Scene reassembly after multimodal digitization and pipeline evaluation using photorealistic rendering

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@article{5d142dfee60e4528871ad71ab1260e58,
title = "Scene reassembly after multimodal digitization and pipeline evaluation using photorealistic rendering",
abstract = "Transparent objects require acquisition modalities that are very different from the ones used for objects with more diffuse reflectance properties. Digitizing a scene where objects must be acquired with different modalities requires scene reassembly after reconstruction of the object surfaces. This reassembly of a scene that was picked apart for scanning seems unexplored. We contribute with a multimodal digitization pipeline for scenes that require this step of reassembly. Our pipeline includes measurement of bidirectional reflectance distribution functions and high dynamic range imaging of the lighting environment. This enables pixelwise comparison of photographs of the real scene with renderings of the digital version of the scene. Such quantitative evaluation is useful for verifying acquired material appearance and reconstructed surface geometry, which is an important aspect of digital content creation. It is also useful for identifying and improving issues in the different steps of the pipeline. In this work, we use it to improve reconstruction, apply analysis by synthesis to estimate optical properties, and to develop our method for scene reassembly.",
author = "Stets, {Jonathan Dyssel} and {Dal Corso}, Alessandro and Nielsen, {Jannik Boll} and Lyngby, {Rasmus Ahrenkiel} and Jensen, {Sebastian Hoppe Nesgaard} and Jakob Wilm and Doest, {Mads Brix} and Carsten Gundlach and Eiriksson, {Eythor Runar} and Knut Conradsen and Dahl, {Anders Bjorholm} and B{\ae}rentzen, {Jakob Andreas} and Frisvad, {Jeppe Revall} and Henrik Aan{\ae}s",
year = "2017",
doi = "10.1364/AO.56.007679",
language = "English",
volume = "56",
pages = "7679--7690",
journal = "Applied Optics",
issn = "1559-128X",
publisher = "Optical Society of America",
number = "27",

}

RIS

TY - JOUR

T1 - Scene reassembly after multimodal digitization and pipeline evaluation using photorealistic rendering

AU - Stets, Jonathan Dyssel

AU - Dal Corso, Alessandro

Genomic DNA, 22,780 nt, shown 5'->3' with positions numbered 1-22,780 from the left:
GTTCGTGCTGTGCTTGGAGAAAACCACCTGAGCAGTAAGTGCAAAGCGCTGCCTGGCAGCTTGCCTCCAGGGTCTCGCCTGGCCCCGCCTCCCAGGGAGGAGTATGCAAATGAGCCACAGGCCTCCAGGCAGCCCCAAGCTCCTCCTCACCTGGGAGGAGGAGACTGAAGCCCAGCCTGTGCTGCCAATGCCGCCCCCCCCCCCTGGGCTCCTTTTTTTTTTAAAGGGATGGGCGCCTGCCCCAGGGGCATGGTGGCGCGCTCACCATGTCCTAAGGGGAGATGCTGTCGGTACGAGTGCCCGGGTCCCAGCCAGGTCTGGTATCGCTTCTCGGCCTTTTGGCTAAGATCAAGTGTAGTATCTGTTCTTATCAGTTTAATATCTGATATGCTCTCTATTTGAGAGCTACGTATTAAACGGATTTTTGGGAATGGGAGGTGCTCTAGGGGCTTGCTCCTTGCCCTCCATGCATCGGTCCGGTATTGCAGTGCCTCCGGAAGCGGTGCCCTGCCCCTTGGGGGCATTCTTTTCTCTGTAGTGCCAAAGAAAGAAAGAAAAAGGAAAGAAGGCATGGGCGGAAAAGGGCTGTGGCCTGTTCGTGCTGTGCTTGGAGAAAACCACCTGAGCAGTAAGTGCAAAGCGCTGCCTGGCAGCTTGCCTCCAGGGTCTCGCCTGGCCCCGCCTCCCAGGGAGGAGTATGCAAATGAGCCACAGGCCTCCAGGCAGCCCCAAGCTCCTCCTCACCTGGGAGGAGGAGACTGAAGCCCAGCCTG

AU - Nielsen, Jannik Boll

AU - Lyngby, Rasmus Ahrenkiel

AU - Jensen, Sebastian Hoppe Nesgaard

AU - Wilm, Jakob

AU - Doest, Mads Brix

AU - Gundlach, Carsten

AU - Eiriksson, Eythor Runar

AU - Conradsen, Knut

AU - Dahl, Anders Bjorholm

AU - Bærentzen, Jakob Andreas

AU - Frisvad, Jeppe Revall

AU - Aanæs, Henrik

PY - 2017

Y1 - 2017

N2 - Transparent objects require acquisition modalities that are very different from the ones used for objects with more diffuse reflectance properties. Digitizing a scene where objects must be acquired with different modalities requires scene reassembly after reconstruction of the object surfaces. This reassembly of a scene that was picked apart for scanning seems unexplored. We contribute with a multimodal digitization pipeline for scenes that require this step of reassembly. Our pipeline includes measurement of bidirectional reflectance distribution functions and high dynamic range imaging of the lighting environment. This enables pixelwise comparison of photographs of the real scene with renderings of the digital version of the scene. Such quantitative evaluation is useful for verifying acquired material appearance and reconstructed surface geometry, which is an important aspect of digital content creation. It is also useful for identifying and improving issues in the different steps of the pipeline. In this work, we use it to improve reconstruction, apply analysis by synthesis to estimate optical properties, and to develop our method for scene reassembly.

AB - Transparent objects require acquisition modalities that are very different from the ones used for objects with more diffuse reflectance properties. Digitizing a scene where objects must be acquired with different modalities requires scene reassembly after reconstruction of the object surfaces. This reassembly of a scene that was picked apart for scanning seems unexplored. We contribute with a multimodal digitization pipeline for scenes that require this step of reassembly. Our pipeline includes measurement of bidirectional reflectance distribution functions and high dynamic range imaging of the lighting environment. This enables pixelwise comparison of photographs of the real scene with renderings of the digital version of the scene. Such quantitative evaluation is useful for verifying acquired material appearance and reconstructed surface geometry, which is an important aspect of digital content creation. It is also useful for identifying and improving issues in the different steps of the pipeline. In this work, we use it to improve reconstruction, apply analysis by synthesis to estimate optical properties, and to develop our method for scene reassembly.

U2 - 10.1364/AO.56.007679

DO - 10.1364/AO.56.007679

M3 - Journal article

VL - 56

SP - 7679

EP - 7690

JO - Applied Optics

JF - Applied Optics

SN - 1559-128X

IS - 27

ER -